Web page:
NEW DELHI: After a 10-hour vigil in March this year, British warship HMS Montrose that was on patrol in the Arabian Sea intercepted a dhow off Oman, leading to recovery of nearly three tonnes of heroin, crystal methamphetamine and hashish. The frigate had reported two back-to-back seizures in mid-February, confiscating a range of illegal narcotics worth US $15 million. In December last year, U.S. Navy’s guided-missile destroyer USS Ralph Johnson intercepted over 900 kilograms of narcotics from a stateless dhow operating in the Arabian Sea. USS Ralph Johnson, like HMS Montrose, was deployed in support of Combined Maritime Forces (CMF), the international partnership for maritime security in the Western Indian Ocean, and her success marked the fourth CMF narcotics seizure since October 2020.
The bigger honour for the largest drug haul in CMF history, however, was clinched by Canadian warship HMCS Calgary in April this year, after 2,835 lbs (1,286 kg) of heroin was seized from a vessel in the Northern Indian Ocean.
These recent interdictions by warships operating under the CMF umbrella have one thing in common—the ‘stateless’ dhows intercepted across the Northern Arabian sea have an undeniable link to Pakistan. Indeed, in the Indian Ocean, such supposedly stateless dhows with drug cargoes comprise the marine transportation component of the well-oiled, state supported narcotics trade, run by Taliban-linked drug lords in cohort with Pakistani cartels. During boarding operations by law enforcement agencies on the high seas, the crew of such vessels (mostly small dhows) has been found to be mostly Pakistani and occasionally of Iranian origin, with their identification deliberately obfuscated by absence of proper identity documents. The adventurous voyages of drug smugglers to far flung destinations commonly originate from small coves and non-descript harbours dotting the long Makran coast, which forms a rim across Pakistan and Iran. Possibly by design and prior briefing by their mentors and handlers, the vessels avoid flying the flag of any nation on the high seas, fudging their identity and complicating the situation for law enforcement agencies. This ‘grey zone’ in international maritime law has been exploited by Pakistan’s Deep State with ingenuity for many decades to run a gargantuan enterprise based on the unholy nexus of narcotics and terrorism. Ironically, Pakistan too is part of the U.S.-organised CMF, headquartered in Bahrain. Over the past two decades, senior Pakistani naval officers have successfully sought rotational leadership roles in CMF naval task forces to gain legitimacy and prestige.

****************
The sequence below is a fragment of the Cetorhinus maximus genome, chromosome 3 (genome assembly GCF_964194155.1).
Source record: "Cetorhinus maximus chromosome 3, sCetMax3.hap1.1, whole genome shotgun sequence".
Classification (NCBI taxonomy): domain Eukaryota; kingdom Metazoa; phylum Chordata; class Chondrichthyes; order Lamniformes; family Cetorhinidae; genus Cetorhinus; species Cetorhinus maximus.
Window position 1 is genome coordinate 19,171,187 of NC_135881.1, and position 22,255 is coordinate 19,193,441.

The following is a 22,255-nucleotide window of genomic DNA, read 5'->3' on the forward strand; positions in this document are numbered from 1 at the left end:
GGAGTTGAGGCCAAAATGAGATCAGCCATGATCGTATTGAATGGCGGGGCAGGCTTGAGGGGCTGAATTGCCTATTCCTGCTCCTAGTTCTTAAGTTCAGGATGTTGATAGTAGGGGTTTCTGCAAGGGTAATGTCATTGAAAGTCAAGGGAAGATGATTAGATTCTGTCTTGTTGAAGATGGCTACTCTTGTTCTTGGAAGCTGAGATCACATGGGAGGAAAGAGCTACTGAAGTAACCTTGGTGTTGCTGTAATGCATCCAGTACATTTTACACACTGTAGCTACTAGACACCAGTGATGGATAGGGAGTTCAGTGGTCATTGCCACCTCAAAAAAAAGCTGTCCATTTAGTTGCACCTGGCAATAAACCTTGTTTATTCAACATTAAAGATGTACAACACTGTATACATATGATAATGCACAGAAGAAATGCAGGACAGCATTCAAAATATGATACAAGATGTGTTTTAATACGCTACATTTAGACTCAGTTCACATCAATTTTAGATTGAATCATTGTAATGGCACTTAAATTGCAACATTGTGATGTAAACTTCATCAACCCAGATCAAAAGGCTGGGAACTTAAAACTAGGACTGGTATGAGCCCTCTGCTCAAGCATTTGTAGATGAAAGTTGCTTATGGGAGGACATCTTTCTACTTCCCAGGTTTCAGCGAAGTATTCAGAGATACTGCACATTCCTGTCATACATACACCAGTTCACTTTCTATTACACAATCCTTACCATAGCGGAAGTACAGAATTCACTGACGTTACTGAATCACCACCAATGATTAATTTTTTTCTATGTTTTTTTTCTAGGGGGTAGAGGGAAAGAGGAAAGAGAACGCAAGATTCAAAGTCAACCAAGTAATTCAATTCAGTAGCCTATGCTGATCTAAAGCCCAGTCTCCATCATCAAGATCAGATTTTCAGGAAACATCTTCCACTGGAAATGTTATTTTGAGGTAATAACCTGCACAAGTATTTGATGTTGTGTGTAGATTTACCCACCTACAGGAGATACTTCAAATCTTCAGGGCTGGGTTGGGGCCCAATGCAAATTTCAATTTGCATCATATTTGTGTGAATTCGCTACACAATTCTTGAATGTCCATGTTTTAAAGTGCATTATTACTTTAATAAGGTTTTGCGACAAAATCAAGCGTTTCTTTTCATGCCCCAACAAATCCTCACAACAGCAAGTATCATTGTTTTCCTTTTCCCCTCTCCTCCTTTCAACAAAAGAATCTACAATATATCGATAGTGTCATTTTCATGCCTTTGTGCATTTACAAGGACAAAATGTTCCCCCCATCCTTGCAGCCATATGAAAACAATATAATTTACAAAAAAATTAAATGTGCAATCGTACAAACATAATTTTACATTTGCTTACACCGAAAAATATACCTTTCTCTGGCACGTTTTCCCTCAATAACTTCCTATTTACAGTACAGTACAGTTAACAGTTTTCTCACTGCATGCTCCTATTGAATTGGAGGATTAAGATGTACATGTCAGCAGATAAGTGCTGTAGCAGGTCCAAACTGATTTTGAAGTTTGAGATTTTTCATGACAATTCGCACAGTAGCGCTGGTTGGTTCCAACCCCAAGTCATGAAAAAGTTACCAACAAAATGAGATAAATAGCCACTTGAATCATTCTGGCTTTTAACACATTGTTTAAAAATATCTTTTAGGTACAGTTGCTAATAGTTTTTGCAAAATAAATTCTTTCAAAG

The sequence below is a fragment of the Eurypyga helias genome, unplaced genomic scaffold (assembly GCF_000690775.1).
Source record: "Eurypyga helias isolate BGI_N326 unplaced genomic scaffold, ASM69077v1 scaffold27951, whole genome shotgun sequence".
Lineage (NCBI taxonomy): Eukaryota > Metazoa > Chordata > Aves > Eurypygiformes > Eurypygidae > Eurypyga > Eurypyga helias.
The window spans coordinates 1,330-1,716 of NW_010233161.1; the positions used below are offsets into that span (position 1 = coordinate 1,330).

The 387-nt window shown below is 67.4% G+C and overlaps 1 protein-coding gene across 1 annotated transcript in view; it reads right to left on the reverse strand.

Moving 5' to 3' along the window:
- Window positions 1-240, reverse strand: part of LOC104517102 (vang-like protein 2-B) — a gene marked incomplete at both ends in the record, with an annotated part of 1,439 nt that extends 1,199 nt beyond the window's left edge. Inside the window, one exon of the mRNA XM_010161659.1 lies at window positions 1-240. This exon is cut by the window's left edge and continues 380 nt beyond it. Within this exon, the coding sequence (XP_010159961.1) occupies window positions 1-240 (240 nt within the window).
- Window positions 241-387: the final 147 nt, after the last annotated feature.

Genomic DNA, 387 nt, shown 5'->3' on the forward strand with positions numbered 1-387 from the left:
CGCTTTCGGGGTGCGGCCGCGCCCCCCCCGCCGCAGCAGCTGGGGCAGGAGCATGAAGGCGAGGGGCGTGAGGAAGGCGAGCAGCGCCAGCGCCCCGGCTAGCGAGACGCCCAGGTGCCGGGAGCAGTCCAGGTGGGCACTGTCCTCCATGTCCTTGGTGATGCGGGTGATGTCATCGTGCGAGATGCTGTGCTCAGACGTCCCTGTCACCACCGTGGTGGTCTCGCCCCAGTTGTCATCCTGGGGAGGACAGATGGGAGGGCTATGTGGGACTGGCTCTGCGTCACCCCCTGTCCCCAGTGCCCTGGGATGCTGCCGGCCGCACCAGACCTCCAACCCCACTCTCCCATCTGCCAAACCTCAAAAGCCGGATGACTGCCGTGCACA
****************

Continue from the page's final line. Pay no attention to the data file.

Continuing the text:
It is no surprise that with the early U.S. withdrawal from Afghanistan, the narco-economy thriving in the Afghanistan-Pakistan region has witnessed a marked spurt in smuggling activity at sea over the past year. The deleterious effects of the pandemic on Pakistan’s economy and its adverse impact on budgets available to security and intelligence agencies may have contributed to Pakistan’s renewed boost to smuggle narcotics over the established maritime routes in the Indian Ocean. It is well known that Pakistan’s intelligence agency Inter-Services Intelligence (ISI) midwifed the Afghanistan-based heroin trade during the long years of Taliban rule, in the bargain reaping huge profits to fund subversive activities in India. Buoyed by the success of this approach over the years, Pakistan’s Deep State has sought to use land routes to push narco-terror along its international border and Line of Control with India. However, a prominent axis of this drug push into India runs across the sea. In early 2021, the Indian Navy and Coast Guard intercepted suspicious fishing vessels and recovered significant hauls of narcotics off India’s west coast, on two occasions. On April 15, 2021, eight Pakistani nationals were apprehended from a boat “Nuh” off Jakhau coast in Kutch of Gujarat with 30 kilograms of heroin in a joint operation by the Gujarat Anti-Terrorism Squad (ATS) and Indian Coast Guard (ICG). Close on the heels, the Indian Navy recovered more than 300 kilograms of narcotics from a fishing vessel in the Arabian Sea.